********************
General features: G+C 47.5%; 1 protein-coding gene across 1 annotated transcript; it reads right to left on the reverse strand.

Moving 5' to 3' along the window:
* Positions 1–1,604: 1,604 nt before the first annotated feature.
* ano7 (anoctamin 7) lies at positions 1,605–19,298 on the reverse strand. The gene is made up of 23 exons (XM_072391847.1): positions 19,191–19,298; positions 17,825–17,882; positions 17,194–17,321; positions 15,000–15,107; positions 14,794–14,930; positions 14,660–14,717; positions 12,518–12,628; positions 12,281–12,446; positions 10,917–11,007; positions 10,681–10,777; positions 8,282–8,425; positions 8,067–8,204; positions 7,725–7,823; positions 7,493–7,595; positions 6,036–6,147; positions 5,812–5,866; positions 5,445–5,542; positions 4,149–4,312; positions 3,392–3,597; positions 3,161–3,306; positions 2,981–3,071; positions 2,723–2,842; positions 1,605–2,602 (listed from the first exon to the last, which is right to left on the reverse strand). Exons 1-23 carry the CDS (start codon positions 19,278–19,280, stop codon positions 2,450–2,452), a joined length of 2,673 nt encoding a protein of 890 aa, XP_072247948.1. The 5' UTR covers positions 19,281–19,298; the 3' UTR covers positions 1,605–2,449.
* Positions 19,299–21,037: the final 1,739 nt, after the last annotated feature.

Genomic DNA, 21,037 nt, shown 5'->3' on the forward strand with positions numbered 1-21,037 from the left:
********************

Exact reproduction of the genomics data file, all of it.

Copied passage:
General features: G+C 47.5%; 1 protein-coding gene across 1 annotated transcript; it reads right to left on the reverse strand.

Moving 5' to 3' along the window:
* Positions 1–1,604: 1,604 nt before the first annotated feature.
* ano7 (anoctamin 7) lies at positions 1,605–19,298 on the reverse strand. The gene is made up of 23 exons (XM_072391847.1): positions 19,191–19,298; positions 17,825–17,882; positions 17,194–17,321; positions 15,000–15,107; positions 14,794–14,930; positions 14,660–14,717; positions 12,518–12,628; positions 12,281–12,446; positions 10,917–11,007; positions 10,681–10,777; positions 8,282–8,425; positions 8,067–8,204; positions 7,725–7,823; positions 7,493–7,595; positions 6,036–6,147; positions 5,812–5,866; positions 5,445–5,542; positions 4,149–4,312; positions 3,392–3,597; positions 3,161–3,306; positions 2,981–3,071; positions 2,723–2,842; positions 1,605–2,602 (listed from the first exon to the last, which is right to left on the reverse strand). Exons 1-23 carry the CDS (start codon positions 19,278–19,280, stop codon positions 2,450–2,452), a joined length of 2,673 nt encoding a protein of 890 aa, XP_072247948.1. The 5' UTR covers positions 19,281–19,298; the 3' UTR covers positions 1,605–2,449.
* Positions 19,299–21,037: the final 1,739 nt, after the last annotated feature.

Genomic DNA, 21,037 nt, shown 5'->3' on the forward strand with positions numbered 1-21,037 from the left: